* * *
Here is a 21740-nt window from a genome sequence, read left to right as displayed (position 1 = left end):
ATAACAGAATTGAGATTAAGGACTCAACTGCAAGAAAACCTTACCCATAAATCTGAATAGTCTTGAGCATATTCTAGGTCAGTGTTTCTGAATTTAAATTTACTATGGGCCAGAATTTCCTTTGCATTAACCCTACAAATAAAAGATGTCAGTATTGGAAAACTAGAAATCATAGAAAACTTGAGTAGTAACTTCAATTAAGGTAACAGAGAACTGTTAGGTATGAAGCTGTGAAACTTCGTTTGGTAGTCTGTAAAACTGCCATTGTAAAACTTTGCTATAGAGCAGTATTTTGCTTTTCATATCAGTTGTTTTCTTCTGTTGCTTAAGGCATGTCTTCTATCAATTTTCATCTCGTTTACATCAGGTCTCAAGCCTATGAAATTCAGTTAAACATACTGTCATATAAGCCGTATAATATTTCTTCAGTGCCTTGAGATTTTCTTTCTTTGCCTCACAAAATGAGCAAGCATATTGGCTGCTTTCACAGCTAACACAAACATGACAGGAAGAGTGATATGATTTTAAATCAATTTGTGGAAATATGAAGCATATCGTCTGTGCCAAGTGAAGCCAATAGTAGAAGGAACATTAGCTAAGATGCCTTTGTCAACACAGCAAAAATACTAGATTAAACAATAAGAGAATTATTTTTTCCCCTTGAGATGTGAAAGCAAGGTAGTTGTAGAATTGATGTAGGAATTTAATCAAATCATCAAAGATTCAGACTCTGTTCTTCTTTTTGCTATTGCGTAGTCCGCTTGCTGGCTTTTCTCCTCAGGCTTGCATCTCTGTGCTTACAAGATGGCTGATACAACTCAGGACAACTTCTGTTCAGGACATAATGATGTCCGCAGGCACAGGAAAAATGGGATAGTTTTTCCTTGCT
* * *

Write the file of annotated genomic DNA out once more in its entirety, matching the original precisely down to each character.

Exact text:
Here is a 21740-nt window from a genome sequence, read left to right as displayed (position 1 = left end):
ATAACAGAATTGAGATTAAGGACTCAACTGCAAGAAAACCTTACCCATAAATCTGAATAGTCTTGAGCATATTCTAGGTCAGTGTTTCTGAATTTAAATTTACTATGGGCCAGAATTTCCTTTGCATTAACCCTACAAATAAAAGATGTCAGTATTGGAAAACTAGAAATCATAGAAAACTTGAGTAGTAACTTCAATTAAGGTAACAGAGAACTGTTAGGTATGAAGCTGTGAAACTTCGTTTGGTAGTCTGTAAAACTGCCATTGTAAAACTTTGCTATAGAGCAGTATTTTGCTTTTCATATCAGTTGTTTTCTTCTGTTGCTTAAGGCATGTCTTCTATCAATTTTCATCTCGTTTACATCAGGTCTCAAGCCTATGAAATTCAGTTAAACATACTGTCATATAAGCCGTATAATATTTCTTCAGTGCCTTGAGATTTTCTTTCTTTGCCTCACAAAATGAGCAAGCATATTGGCTGCTTTCACAGCTAACACAAACATGACAGGAAGAGTGATATGATTTTAAATCAATTTGTGGAAATATGAAGCATATCGTCTGTGCCAAGTGAAGCCAATAGTAGAAGGAACATTAGCTAAGATGCCTTTGTCAACACAGCAAAAATACTAGATTAAACAATAAGAGAATTATTTTTTCCCCTTGAGATGTGAAAGCAAGGTAGTTGTAGAATTGATGTAGGAATTTAATCAAATCATCAAAGATTCAGACTCTGTTCTTCTTTTTGCTATTGCGTAGTCCGCTTGCTGGCTTTTCTCCTCAGGCTTGCATCTCTGTGCTTACAAGATGGCTGATACAACTCAGGACAACTTCTGTTCAGGACATAATGATGTCCGCAGGCACAGGAAAAATGGGATAGTTTTTCCTTGCT